This is probably the broadest of all camping types and styles. Most campsites have water, toilets and washing up facilities some also have electric hook up and other perks. Campsites vary greatly from almost wild to holiday park in style, so choose carefully to find one that suits your style of camping.
Festival camping is easier than other ways to camp as you can buy hot food and drinks etc. But there is usually some walking with your gear so pack lightly. Unfortunately, many people treat festival camping gear as disposable. Instead pack it up, take it home with you and use it again and again. If you don’t want to keep it donate it to your local Scout group or a charity.
Of the different camping types and styles this is probably the most popular. Rock up in your car with as much gear as you can cram in and camp where you park. It means you can go to town with a large, heavy but comfortable and robust tent such as the Skandika Montana 8 Sleeper.
While most people only camp in the warmer months that doesn’t mean you can’t get your fill of the outdoors during the winter. However, you need a four seasons tent, warmer sleeping bag and other gear. It can of course be dangerous if you are camping out in sub-zero temperatures, so check out this article about winter camping sleep systems.
On expeditions there aren’t any camp sites! Some are long journeys so you will need ultra lightweight camping gear. But many expeditions have a basecamp which is a semi-permanent set up with better facilities. Being out in the wild, faced with difficult conditions for a long duration, expedition camping is among the most challenging requiring specialist gear.
If you have a pickup truck or a van you can use it to camp in. It differs from campervanning as you only have a basic area to sleep rather than the full facilities. You can even buy or build storage units for truck bed camping to really make the best use of your space.
As adventures go overlanding has to be one of the best. Set off in a vehicle that can handle off-road terrain and camp wherever you end up at nightfall. Overlanding holidays can be done independently or on one of the many small group tours. In our opinion if you want to travel the world there are few better options.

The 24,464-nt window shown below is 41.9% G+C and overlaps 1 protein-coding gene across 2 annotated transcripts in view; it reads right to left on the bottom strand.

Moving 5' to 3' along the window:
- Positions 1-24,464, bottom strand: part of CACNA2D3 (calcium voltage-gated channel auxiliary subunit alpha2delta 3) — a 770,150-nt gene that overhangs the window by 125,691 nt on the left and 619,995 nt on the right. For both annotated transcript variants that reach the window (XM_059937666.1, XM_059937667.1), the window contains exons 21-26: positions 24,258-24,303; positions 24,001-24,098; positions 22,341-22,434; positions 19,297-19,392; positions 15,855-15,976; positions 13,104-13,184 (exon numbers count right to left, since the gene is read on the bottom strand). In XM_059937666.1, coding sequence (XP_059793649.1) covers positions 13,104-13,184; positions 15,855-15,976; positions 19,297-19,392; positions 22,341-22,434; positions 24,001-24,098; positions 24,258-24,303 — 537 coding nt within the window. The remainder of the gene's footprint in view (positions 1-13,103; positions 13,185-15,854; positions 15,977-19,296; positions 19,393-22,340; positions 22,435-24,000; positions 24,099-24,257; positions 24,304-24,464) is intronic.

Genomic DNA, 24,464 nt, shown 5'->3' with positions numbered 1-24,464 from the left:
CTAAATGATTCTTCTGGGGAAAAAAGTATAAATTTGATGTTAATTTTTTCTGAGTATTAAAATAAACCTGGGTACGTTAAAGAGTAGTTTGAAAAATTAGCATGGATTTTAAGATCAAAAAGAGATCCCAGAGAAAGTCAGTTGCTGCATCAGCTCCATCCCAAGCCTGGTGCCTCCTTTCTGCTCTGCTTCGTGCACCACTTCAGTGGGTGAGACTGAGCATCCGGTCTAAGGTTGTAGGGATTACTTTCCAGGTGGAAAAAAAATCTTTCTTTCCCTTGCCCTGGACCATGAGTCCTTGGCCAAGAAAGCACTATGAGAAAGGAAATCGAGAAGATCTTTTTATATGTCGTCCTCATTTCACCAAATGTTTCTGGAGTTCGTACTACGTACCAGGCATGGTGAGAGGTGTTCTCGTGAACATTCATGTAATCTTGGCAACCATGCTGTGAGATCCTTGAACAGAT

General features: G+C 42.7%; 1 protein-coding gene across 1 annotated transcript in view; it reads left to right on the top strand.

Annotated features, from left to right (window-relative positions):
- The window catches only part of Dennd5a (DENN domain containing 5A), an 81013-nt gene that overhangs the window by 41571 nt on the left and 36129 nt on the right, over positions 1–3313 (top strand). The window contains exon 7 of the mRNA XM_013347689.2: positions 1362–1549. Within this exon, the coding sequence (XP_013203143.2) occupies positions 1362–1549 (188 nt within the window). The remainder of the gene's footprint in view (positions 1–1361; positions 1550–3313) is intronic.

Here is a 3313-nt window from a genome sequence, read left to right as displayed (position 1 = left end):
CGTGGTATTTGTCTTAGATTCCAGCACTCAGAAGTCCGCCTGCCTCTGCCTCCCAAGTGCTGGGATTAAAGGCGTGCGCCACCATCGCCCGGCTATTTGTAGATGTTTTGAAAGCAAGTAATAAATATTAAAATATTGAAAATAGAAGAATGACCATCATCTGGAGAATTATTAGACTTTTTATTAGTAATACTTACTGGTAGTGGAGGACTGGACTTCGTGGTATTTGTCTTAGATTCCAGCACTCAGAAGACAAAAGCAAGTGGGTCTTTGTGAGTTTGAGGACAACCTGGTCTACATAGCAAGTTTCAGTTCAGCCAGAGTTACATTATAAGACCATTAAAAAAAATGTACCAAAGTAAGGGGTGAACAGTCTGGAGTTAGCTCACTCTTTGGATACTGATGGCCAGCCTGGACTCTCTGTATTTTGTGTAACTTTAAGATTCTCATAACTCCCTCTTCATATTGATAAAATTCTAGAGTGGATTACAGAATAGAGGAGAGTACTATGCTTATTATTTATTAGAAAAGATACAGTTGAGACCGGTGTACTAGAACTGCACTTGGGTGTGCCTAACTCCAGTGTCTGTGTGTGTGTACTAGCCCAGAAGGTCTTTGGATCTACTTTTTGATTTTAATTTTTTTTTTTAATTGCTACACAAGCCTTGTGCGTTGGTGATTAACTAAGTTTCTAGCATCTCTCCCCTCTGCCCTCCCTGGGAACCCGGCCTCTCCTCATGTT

Trailer tents and roof top tents are both popular. The principle is your tent pops up from your roof storage box or your trailer making it quick and easy to erect. Of the different camp styles, trailer tents are particularly good if you can’t fit much in your car. Watch out if you need to take a leak in the night from a roof-top tent.
If you don’t have your own gear, can’t be bothered to put up a tent, or can’t live without extra comfort then glamping might be for you. It involves staying in a pre-setup camp, usually with plenty of additional luxuries such as good beds, wood burners, stoves and fridges. Of all the camping types and styles this is one of the most expensive.
Now we are into the types of camping that some would argue are not actually camping. A caravan is like a home away from home, stock it up, hook it onto your car and set up is easy when you arrive. The good thing is you can still use your car to explore the local area, making this one of the best ways to camp for a holiday.
From the classic VW camper to an enormous Winnebago, campervans and motorhomes are a great way to travel. While officially you are not allowed to stop and camp anywhere many people do. If you are discrete, tidy and courteous it can be hard to tell if it has someone is sleeping inside. But is it camping? That is up to you to decide.
This can be either a very simple set up or extremely complicated. Imagine setting up camp knowing it was going to be permanent – I bet there are many things you would do different to normal. There are people who choose to live off grid, or just prefer a life under canvas who camp in this way year round.
Unfortunately, the last of the camping types and styles is a reflection of worldwide problems. Refugee camps are made to be temporary homes. They are usually for people that are displaced through war or persecution but they also home people after natural disasters. According to the UN refugee agency there were 79.5 million displaced people in 2019.
We hope you found this guide to different types of camping useful. We look forward to seeing you on a campsite, in the wild or under canvas by the side of the road! Check out these camping articles for more inspiration.